The appointment flags one of the core values of NPC’s desert coastal aquaculture business, which is not simply to maintain and preserve the environment in which the prawns and soon (sea cucumbers and greater Amberjack), breed, but to ensure the commercial longevity of the entire operation.
“The ponds and culture have been meticulously engineered from the beginning. The real challenge is to scale up the business while working on these foundations of sustainable development and to ensure these are maintained, improved and embedded in our corporate culture to the highest possible level as NPC grows,” Millet explained.
Millet’s task is to integrate all the components of prawn production from hatchery through to delivery to the customer in such a way that they are working towards the same goal of long-term sustainability. Millet’s role is cross-functional and five departments report to him directly: Laboratory Services, Biosecurity, Research & Development, Quality Systems, and Environmental Protection & Management.
“We do not push the ecosystem to its limit. We prefer to extend the system to the maximum that is sustainable through an “All In All Out” strategy within the capabilities of the local environment in a way that leaves it in good condition,” said Millet. NPC took the long-term view with a 20 year extendable strategy to develop a prawn industry in Saudi Arabia, rather than a five year plan for maximum short term returns.
Millet said that in many areas NPC had achieved an optimal balance, for example in the maintenance and preparation of the ponds in terms of their ecology and condition to avoid any outbreak of disease. “We need to expand and integrate this thinking across all non-farming aspects of the business,” he said.
All the component areas of the operation – breeding, feeding and cleaning have to work together in parallel and all at the same target. “Everyone needs to be focused on the same goal – that of sustainability.”
Millet was called in at the growth stage of the 250 km2 project to drive the company forward while ensuring that sustainability in all areas was further developed and maintained. “You need to anticipate the issues and this we did right from the start. So it is not a matter of overcoming existing problems. We want to continue to improve our systems and processes within a clear, practical framework for sustainability as we develop and scale up the business. The target, at the project’s full extension, is that we will have a minimal impact on the environment.” This involves a very complex and detailed computer-modeled water study to assess the environmental impact of the effluent, which is significantly below permissible international and Saudi standards.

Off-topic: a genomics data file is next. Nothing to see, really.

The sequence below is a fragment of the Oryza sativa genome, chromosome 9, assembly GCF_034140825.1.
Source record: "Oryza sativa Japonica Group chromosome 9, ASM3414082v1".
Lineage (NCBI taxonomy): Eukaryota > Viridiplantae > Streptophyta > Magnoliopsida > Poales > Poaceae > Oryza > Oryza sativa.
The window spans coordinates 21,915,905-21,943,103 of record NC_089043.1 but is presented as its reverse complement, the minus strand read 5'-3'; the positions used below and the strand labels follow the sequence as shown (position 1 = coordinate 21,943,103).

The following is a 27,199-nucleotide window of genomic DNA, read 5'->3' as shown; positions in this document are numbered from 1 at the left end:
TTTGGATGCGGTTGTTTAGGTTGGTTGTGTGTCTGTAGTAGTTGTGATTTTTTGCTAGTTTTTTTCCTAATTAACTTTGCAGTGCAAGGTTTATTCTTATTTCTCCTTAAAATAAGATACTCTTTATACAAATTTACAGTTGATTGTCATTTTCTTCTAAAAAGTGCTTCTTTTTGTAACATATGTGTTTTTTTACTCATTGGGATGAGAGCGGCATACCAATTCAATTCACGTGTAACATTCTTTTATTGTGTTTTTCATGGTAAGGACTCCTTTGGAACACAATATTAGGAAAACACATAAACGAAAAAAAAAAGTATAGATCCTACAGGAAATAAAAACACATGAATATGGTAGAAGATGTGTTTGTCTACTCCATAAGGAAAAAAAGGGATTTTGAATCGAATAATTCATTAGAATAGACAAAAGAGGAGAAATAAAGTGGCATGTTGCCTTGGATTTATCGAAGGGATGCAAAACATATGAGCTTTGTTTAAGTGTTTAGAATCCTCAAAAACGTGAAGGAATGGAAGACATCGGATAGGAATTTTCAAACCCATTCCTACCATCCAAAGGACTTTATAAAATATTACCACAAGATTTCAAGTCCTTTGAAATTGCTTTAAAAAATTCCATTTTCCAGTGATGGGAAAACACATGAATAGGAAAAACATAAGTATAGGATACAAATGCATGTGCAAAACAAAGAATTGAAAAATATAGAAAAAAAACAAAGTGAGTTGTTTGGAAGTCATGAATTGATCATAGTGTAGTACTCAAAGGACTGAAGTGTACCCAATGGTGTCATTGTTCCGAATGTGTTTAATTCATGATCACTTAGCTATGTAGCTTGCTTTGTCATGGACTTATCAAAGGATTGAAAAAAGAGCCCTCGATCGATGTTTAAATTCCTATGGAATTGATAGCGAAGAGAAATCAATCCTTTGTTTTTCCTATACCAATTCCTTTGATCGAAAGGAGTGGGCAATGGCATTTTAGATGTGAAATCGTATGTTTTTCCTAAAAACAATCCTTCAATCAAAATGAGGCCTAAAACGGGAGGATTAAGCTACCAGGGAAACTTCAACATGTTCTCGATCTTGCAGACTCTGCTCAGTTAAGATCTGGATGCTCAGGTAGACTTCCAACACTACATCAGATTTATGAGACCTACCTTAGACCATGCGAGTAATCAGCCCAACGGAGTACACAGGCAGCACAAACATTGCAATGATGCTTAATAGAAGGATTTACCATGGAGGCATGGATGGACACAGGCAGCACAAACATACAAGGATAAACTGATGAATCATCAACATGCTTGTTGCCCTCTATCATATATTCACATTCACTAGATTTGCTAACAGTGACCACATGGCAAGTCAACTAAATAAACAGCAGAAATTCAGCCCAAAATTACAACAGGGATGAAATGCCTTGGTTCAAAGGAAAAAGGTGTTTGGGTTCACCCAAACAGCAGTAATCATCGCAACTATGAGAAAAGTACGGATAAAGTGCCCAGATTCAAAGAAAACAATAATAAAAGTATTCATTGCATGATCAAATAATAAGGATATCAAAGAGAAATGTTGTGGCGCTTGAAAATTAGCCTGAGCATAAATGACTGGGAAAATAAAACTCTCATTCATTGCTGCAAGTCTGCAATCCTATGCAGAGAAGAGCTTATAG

Millet is not working in a vacuum, which helps considerably with implementation. “We have a team of very experienced professionals who have worked for many years in the business, some on huge projects with enormous challenges, and who bring a strong culture of environmentally friendly management with them,” Millet said.
A strong and practical approach to sustainability is very necessary as NPC does not use any chemicals or antibiotics at all in its grow out operation. The environment in which the prawns live is in delicate balance and it is managed with great care. NPC has low density stocking in its 10ha ponds, strict biomass thresholds, and carefully monitors and manages water quality and oxygen levels at all times of the day and night. “We use nothing at all except the very best environmental management practice to sustain the pond natural balance. Very few producers can say that.”
Millet’s long experience in aquaculture convinced him that there is no conflict between sustainability as a culture and sound business sense. “Getting the balance right ensures a long term benefit for the workers in the company and for the shareholders because the product is of the highest possible quality. Consumers value this highly and their custom decides whether the company remains in business,” said Millet. “If we involve the environment, corporate culture and consumers into a truly sustainable system, then aquaculture has a bright future in Saudi Arabia.”